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Thanks to all of you who responded with helpful hints.

Here is my original post:

"My name is Maud Ann Wilson and I need help on an
ELEM. TARGET about students with long overdues.
Please respond if you have any time and good ideas...

Every year I have one or two students who have not paid for
their lost library books from the previous school year.
My principal has suggested that every student/family should
pay for lost books before they check out others so I do
everything I can to try and get their replacement money.
At the same time I want every student to be able to check out
books and read.  Do you ever let students who have extremely
overdue lost books come in and do "jobs" in your libraries?
 If so what would be some good types of work/help for them to do?
 Should I definitely communicate first with their parents and ask
permission for their children to "work off" the cost of their lost
 materials?  I think that the teachers in my school would be OK
with this arrangement if I chose an agreeable time."

Helpful replies:

Students who have books out from last year or for a lengthy
 time during this school year can check out paperbacks.  This
 still gives them the opportunity to read, but if they lose this book
 it will not be so expensive to replace (and then they cannot check
 out anymore).  I have the paperbacks close to the check-out
counter so they can easily get one if I need to tell them when
they get to the checkout counter that they still have another book

Hi, I am from a school near San Jose, CA.  It's a K-5 school
 in a relatively affluent area.  It seems as if I always end up with
 1-3 kids who have a book out and not paid for at the end of the
 year.  I wait until fall and send home notes about the fact that I
have tried repeatedly to get books or money for those books and
that the child will not be allowed to check out until we resolve the
 situation.  Some I end up forgiving if it's an old book to a usually
reliable patron.  Others I give up on if it's clear that the child is
from a very stressful situation.  I have never waited more that a
 few weeks into the year before either receiving money on a book
or giving up.

I guess I have a different philosophy.  I start every one out with a
clean slate each fall.  I run a list of the books still not returned
over the summer, then check them out to my client"old overdue"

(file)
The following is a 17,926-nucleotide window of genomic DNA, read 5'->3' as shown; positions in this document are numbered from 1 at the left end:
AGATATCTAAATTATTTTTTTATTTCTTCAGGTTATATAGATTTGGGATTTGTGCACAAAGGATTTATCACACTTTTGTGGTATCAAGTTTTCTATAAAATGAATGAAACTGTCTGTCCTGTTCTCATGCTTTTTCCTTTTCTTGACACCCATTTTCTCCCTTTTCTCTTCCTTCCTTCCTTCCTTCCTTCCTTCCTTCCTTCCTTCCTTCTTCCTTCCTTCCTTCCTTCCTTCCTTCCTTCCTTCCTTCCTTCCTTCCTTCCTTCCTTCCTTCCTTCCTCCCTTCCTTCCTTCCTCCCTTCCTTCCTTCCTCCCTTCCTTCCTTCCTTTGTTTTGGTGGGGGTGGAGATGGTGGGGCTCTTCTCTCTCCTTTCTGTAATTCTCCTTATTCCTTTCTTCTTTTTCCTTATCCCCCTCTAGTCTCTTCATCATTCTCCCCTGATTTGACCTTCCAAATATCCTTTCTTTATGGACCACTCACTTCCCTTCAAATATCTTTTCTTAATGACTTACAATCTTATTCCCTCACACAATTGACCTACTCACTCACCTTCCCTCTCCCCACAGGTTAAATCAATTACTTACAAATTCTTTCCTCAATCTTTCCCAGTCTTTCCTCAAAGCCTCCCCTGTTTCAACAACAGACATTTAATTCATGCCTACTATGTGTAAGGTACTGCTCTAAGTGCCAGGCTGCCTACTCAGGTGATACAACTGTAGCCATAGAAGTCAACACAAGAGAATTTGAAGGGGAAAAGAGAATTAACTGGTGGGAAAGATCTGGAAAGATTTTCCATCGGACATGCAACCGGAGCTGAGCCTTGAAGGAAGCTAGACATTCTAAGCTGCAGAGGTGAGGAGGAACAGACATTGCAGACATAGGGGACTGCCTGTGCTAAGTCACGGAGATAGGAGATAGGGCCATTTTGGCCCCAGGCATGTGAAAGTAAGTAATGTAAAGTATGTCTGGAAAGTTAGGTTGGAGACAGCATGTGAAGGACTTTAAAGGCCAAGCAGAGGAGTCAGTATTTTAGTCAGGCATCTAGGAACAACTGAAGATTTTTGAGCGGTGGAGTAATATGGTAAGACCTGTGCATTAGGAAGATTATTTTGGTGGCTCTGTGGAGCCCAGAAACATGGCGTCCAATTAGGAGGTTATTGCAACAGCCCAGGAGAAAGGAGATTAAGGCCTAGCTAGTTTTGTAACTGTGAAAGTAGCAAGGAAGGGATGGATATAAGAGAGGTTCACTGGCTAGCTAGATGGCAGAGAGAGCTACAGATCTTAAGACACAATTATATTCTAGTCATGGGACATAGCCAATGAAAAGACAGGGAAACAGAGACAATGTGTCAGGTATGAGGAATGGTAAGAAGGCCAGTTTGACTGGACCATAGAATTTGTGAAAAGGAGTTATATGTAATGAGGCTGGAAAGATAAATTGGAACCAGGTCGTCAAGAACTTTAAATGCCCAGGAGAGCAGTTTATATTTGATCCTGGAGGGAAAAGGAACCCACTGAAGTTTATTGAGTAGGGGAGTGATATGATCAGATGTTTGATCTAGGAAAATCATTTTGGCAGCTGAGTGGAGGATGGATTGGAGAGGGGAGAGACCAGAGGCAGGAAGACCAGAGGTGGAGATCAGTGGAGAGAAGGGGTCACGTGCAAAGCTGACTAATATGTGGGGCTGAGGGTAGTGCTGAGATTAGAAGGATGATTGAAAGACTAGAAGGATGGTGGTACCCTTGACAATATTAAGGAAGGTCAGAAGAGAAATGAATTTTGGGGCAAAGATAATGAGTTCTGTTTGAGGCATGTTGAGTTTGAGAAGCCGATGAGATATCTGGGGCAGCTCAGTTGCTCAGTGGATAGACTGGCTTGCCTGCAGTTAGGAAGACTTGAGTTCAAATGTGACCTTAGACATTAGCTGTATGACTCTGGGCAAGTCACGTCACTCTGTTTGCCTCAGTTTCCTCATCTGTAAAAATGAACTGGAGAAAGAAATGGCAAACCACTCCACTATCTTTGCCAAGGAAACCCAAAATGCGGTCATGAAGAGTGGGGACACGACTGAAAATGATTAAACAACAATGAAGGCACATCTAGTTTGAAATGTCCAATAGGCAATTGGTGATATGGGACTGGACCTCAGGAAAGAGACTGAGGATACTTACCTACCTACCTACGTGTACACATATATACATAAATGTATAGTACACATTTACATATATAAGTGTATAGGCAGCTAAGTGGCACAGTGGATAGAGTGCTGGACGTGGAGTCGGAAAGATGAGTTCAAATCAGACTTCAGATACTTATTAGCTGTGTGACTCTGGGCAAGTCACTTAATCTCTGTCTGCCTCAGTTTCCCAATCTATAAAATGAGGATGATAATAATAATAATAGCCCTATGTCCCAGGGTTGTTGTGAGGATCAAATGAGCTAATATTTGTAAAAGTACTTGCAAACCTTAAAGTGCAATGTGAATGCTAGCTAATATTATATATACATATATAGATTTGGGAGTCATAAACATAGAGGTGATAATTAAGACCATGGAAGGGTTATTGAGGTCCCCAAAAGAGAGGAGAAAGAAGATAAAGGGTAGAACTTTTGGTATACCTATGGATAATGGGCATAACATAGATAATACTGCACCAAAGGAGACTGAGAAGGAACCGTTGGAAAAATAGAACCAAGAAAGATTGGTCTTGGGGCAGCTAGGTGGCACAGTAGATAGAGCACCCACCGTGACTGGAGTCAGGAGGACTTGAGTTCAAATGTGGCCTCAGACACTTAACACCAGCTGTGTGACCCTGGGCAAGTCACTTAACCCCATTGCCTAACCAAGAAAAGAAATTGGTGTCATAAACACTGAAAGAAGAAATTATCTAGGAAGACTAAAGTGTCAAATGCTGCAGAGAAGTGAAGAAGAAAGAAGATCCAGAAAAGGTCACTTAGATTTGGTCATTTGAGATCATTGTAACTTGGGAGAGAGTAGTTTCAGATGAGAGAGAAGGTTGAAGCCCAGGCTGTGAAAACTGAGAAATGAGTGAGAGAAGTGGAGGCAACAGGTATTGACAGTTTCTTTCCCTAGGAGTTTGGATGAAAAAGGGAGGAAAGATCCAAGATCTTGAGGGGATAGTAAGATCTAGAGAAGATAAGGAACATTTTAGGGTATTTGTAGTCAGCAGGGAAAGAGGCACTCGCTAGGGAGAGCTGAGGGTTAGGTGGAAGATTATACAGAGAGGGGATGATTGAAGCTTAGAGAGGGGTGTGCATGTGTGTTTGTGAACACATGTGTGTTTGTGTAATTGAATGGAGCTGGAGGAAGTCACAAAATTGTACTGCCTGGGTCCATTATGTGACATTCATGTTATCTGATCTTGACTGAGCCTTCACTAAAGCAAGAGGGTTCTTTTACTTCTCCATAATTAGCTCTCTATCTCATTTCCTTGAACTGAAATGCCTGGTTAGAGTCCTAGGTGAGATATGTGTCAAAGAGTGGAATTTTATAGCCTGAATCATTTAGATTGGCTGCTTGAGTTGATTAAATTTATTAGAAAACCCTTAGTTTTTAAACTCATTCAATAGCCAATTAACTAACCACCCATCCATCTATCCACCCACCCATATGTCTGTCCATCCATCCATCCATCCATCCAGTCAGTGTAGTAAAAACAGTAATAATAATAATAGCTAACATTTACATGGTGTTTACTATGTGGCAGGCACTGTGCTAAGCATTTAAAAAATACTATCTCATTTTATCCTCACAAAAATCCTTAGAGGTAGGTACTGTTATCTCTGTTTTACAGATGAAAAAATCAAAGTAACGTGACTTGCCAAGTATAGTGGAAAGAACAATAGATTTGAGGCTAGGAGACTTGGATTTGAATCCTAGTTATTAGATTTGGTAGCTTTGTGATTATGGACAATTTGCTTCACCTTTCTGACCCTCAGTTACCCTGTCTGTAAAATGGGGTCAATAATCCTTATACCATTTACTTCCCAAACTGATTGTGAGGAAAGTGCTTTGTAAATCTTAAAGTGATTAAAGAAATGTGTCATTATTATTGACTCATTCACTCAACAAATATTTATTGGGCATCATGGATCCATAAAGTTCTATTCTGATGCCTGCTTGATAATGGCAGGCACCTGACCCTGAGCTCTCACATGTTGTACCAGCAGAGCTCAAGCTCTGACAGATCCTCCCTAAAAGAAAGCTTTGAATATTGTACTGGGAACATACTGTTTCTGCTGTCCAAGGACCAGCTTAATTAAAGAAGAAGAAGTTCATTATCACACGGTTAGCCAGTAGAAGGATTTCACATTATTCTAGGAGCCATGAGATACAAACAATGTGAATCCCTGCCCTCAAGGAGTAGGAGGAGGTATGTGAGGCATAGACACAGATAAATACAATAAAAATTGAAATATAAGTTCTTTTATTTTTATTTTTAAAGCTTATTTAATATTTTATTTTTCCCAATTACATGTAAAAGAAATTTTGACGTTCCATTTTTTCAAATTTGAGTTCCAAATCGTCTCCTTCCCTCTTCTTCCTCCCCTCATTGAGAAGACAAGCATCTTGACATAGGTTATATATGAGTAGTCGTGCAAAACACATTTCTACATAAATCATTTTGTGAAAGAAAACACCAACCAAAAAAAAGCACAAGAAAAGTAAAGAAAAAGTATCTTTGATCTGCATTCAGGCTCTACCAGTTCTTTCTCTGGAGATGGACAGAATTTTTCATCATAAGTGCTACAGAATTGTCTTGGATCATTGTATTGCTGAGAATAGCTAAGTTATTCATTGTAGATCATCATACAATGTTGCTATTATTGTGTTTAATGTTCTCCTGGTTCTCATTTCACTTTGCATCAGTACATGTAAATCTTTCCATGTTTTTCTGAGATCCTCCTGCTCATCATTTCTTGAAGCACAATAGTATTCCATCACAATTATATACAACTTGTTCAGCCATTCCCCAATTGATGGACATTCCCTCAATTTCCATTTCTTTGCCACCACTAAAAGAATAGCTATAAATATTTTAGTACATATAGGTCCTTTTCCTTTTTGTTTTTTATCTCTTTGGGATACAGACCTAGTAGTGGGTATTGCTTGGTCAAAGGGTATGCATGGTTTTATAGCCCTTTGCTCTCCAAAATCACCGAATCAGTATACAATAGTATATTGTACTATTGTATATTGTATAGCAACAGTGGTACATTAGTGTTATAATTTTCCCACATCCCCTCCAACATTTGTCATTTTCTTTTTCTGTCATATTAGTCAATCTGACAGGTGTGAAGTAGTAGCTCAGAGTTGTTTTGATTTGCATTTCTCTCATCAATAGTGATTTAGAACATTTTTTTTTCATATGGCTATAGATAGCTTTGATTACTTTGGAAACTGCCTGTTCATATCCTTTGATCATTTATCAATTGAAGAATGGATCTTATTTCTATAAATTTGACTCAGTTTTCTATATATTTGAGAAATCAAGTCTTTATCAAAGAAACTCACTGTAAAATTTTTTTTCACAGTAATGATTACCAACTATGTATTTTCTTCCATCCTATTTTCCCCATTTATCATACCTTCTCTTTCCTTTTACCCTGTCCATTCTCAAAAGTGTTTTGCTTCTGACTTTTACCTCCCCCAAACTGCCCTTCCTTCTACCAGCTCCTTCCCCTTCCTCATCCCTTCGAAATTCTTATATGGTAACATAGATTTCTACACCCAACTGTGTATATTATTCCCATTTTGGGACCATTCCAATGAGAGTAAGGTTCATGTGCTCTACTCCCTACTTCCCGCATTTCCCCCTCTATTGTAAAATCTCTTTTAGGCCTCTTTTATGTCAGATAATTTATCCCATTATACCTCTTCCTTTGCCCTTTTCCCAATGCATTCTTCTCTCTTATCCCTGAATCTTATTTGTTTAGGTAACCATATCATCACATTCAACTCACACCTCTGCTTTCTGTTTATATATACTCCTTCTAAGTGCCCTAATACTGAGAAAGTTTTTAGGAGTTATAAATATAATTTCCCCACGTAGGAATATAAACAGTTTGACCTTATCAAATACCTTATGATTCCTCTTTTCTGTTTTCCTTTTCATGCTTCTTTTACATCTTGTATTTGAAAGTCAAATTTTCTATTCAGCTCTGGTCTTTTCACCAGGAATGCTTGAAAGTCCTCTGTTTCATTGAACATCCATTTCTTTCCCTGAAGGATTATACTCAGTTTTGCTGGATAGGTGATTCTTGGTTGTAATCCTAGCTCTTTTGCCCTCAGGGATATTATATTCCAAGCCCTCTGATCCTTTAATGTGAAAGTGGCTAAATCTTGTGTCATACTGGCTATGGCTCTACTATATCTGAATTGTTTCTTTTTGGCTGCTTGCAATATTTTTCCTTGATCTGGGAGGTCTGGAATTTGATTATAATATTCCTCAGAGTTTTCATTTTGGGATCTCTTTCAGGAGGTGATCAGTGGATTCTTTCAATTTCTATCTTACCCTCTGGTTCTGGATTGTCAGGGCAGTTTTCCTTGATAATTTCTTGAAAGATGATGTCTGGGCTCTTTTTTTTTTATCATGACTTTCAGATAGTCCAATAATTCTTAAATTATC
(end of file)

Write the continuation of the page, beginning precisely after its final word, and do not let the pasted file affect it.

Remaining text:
and clear the student's record.  And, yes, sometimes the end of
the next year comes, and the same student now has another long
overdue book we won't get the money for.  I figure that if they owe
 me money, they probably also owe the school money for book
registration or something else, and this is just a family pattern.
 My check out policy does not allow students to have more than
three books out overdue.  If they get to that number, they are shut
off.  I don't have all that many who hold over from year to year, but
I do always have a few.  My ultimate feeling is that it is the
taxpayers who end up footing the bill.  If I cannot supply what the
students need because of unpaid overdues, it affects them a lot
 more than me.  If the school board doesn't feel it necessary to
go after the delinquent fee payers, I can't do it myself.  I try not
to spend too much energy worrying about things I have no
control over.  I have enough else to do to keep me busy.

Yes, I allow students to "work" off their books.  Not all families
 can afford the cost of some books, upwards of $15.00.  I credit
students 50 cents per recess/coke break they come in.  Yes,
 sometimes it takes 30 times. If they come in regularly and
show effort and desire to take responsibility, I'll let them check
a book out before their work is over, if not, they have to completely
work off the book before they get another.  jThey do dusting -
always needs.  I teach them to shelve books - my "E" are shelved
by just first letter of authors last name, so fairly easy for all to
shelve.  I will have them run errands, depending on grade.  And
yes, I will carry over from year to year, and if they don't make